A guide to sustainable shopping in Camberwell
Article posted: November 12, 2020
With shoppers looking to spend their dollars with environmentally friendly retailers, eateries and other traders, businesses in Camberwell are responding.
Camberwell businesses are taking action in a number of ways to reduce their environmental impact, such as banning plastic bags, emailing receipts, and promoting reusable coffee cups.
Consumer demand has driven many businesses to develop more sustainable operations, to help the environment and gain an edge on the competition.
A 2018 survey by Nielsen found that 81 per cent of global respondents, comprised largely of millennials, Gen Z and Gen X, felt strongly that companies should be contributing positively to the environment.
Shops like The Source Bulk Foods in Camberwell offer a no-waste shopping experience, where consumers can buy the exact amount of groceries they need and bring their purchases home in paper bags or their own containers.
“Back when we opened [in 2014], I think the number of people who were aware of packaging waste was a lot lower,” says Bec Corbett, co-owner of The Source Bulk Foods Camberwell.
“We do find our customers, especially more recently, are more aware of their plastic consumption and how much packaging that food products come in these days.”
Shoppers can also purchase package-free fruit and vegetables, as well as fresh meat and deli goods, from Camberwell Fresh Food Market, where most items are sold loose. All customers need to do is remember to bring their own bags and containers for these items.
Recycling pre-loved linen
Camberwell’s Sheridan Studio has a recycling program that collects pre-loved sheets and towels, and offers customers a 10 per cent discount off future purchases.
The country-wide program turns recovered household textiles into new products, reducing the number of old sheets and towels that end up in landfill.
Ditching single-use coffee cups
Cafes and restaurants in the Camberwell shopping precinct are also looking for ways to cut down waste, such as ditching plastic straws and composting food scraps.
Numerous cafes now encourage coffee drinkers to bring in a reusable cup for their caffeine fix, with some offering a discount for this.
For example, Little Pony cafe in Camberwell offers customers a 30-cent discount on their coffee if they opt for their own cup over a disposable one.
Soul Sisters Cafe made the switch from single-use plastic cutlery to BioPak options made from certified Birchwood. The wooden cutlery is compostable and will biodegrade without harming or polluting the environment.
Owner Sheli Ratcliff says that almost all of their take-away packaging is recyclable and environmentally friendly.
“Customers really appreciate it when they come in and see that we’re trying to do the right thing,” she says.
“From an environmental perspective, I think it’s something that we all need to do, even though it’s dearer for us.”
The cafe, which specialises in acai bowls, smoothies, juices, raw treats and more, also gives customers the option to bring their own bowl, cup, or other reusable container.
Offsetting energy use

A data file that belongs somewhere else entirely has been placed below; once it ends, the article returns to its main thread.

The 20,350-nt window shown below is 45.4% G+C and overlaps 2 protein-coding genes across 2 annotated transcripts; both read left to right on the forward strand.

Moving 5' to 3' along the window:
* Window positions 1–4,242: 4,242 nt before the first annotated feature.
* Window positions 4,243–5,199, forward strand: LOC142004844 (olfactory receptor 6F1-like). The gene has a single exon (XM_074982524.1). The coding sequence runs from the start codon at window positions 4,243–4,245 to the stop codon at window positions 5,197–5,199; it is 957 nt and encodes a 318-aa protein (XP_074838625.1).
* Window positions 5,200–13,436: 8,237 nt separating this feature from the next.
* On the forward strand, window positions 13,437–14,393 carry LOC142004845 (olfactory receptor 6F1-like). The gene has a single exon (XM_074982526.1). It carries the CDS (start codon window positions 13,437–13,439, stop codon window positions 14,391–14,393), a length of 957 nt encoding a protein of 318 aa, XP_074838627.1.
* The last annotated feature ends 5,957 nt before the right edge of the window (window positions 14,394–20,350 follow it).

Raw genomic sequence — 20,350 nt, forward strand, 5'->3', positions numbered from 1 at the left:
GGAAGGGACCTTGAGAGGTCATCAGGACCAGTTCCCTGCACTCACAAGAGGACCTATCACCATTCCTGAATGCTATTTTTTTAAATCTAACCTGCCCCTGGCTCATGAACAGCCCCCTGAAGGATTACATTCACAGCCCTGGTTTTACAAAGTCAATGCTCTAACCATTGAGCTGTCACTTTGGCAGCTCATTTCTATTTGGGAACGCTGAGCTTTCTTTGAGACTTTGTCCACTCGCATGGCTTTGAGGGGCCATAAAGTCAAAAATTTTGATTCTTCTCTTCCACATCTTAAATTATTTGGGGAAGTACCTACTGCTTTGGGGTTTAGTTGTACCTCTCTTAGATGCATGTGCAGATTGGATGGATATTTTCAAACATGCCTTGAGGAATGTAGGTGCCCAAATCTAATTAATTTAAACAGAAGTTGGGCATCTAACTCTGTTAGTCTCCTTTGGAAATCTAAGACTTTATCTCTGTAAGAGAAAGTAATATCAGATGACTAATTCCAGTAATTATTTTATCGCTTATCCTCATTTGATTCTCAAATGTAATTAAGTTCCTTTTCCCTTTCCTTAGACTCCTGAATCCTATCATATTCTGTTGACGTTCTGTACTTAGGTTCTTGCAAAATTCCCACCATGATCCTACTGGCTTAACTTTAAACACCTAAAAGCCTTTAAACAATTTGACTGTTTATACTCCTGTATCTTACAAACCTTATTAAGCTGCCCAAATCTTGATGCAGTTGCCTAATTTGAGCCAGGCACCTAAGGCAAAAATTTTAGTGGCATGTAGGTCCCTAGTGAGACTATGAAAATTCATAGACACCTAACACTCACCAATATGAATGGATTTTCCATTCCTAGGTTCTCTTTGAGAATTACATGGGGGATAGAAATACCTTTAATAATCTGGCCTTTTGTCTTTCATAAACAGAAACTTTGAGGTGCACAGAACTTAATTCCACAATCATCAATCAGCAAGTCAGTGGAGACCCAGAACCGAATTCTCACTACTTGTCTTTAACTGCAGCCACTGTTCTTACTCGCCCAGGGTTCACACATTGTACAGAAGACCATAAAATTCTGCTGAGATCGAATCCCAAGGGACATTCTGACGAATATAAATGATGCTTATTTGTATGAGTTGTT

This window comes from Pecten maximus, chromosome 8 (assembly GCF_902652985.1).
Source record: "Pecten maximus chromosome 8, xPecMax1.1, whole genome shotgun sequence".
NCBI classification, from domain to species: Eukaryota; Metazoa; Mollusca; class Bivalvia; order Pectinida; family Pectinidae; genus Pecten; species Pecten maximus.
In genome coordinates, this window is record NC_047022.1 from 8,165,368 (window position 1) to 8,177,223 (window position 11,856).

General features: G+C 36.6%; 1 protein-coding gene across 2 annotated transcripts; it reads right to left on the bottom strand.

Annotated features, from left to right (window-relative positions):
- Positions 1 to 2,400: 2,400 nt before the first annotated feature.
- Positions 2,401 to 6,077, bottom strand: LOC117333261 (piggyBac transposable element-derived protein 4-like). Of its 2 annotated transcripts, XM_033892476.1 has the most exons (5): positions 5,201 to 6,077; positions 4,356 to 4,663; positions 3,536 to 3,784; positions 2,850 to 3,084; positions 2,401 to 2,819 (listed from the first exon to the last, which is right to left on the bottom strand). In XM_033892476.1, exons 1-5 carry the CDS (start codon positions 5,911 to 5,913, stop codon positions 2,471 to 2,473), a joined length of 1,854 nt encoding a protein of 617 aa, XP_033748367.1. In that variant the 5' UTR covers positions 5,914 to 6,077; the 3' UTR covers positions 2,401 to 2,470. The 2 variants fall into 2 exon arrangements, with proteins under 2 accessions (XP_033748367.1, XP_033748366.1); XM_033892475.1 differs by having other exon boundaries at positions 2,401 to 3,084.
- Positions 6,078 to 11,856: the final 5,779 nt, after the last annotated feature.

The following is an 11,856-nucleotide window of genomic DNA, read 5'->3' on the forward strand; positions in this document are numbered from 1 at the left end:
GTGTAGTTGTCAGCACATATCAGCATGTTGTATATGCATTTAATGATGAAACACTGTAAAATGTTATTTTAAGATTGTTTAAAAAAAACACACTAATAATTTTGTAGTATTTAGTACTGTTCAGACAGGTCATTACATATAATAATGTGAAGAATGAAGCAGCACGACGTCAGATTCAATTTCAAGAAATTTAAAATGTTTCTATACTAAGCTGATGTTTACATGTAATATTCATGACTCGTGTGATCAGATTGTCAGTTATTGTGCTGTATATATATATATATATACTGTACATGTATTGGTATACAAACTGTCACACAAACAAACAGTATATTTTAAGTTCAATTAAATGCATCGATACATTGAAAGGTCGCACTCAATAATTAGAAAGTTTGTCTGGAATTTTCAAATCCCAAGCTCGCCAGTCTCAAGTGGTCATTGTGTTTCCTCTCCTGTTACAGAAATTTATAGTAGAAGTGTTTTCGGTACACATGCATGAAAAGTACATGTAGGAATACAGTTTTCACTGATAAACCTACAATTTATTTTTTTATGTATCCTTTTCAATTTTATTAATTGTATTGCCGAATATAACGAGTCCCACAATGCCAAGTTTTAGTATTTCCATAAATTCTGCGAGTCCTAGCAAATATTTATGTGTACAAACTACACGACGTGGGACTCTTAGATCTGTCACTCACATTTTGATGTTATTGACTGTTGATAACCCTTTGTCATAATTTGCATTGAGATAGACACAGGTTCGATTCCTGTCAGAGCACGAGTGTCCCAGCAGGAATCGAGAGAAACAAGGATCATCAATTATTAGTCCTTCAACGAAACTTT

Stores like Bike Gallery have taken big steps to offset their energy use and improve their environmental footprint by installing solar panels on the store’s roof.
Bike Gallery’s James Cameron says that the decision to install solar panels was due to their passion for sustainability and the fact that they have a great aspect on the roof, which will boost the panels’ electricity production.
Pre-loved clothing and goods
Buying vintage fashion and second-hand goods is a great way to shop sustainably, whether you plan to just reuse the item or upcycle it.
You can find pre-loved goods at Camberwell’s op shops, such as Red Threads, and a number of other fashion retailers.
Purchasing second-hand items not only supports charities and not-for-profit organisations, but also helps to keep unwanted items out of landfill.
Other ways to shop sustainably
If you’ve grown out of garments that you love, or would like them adjusted in any way to make them more wearable, there’s the option to get your clothes altered at Alter It to extend the life of your favourite pieces.
When it comes to fashion, it’s also important to be aware of the sustainable practices of businesses, so you can consciously choose to support those committed to reducing their environment impact. For example, Witchery’s aim is for every one of their garments to have at least one sustainable attribute by 2020.
Over at Cue, the brand is playing their part by continuing to produce most of their range within Australia, which reduces their carbon miles. They’re also accredited with Ethical Clothing Australia (ECA), which means that their workers are receiving a fair wage and working in ethical conditions.
Customers can drive sustainable change
While industry leadership is driving change, regulations are also important — just look at the plastic bag bans that recently came into force.
Most states and territories, except for New South Wales, introduced lightweight plastic bag bans that were in place by the end of 2019.
The Victorian ban includes compostable, degradable, and biodegradable plastics, and applies to retailers and suppliers of all sizes.
As many retailers try to reduce their environmental impact, Ms Corbett says it is important for customers to know that many businesses are limited by how suppliers make and transport their goods to stores.
“A lot of the time, the majority of waste comes from how businesses receive their products,” she says.
As the sustainability movement continues to gain momentum, it’s important to remember there is still a long way to go. But the main lesson is that customers can drive change on a wider level by supporting and shopping with businesses who are doing their bit for the environment.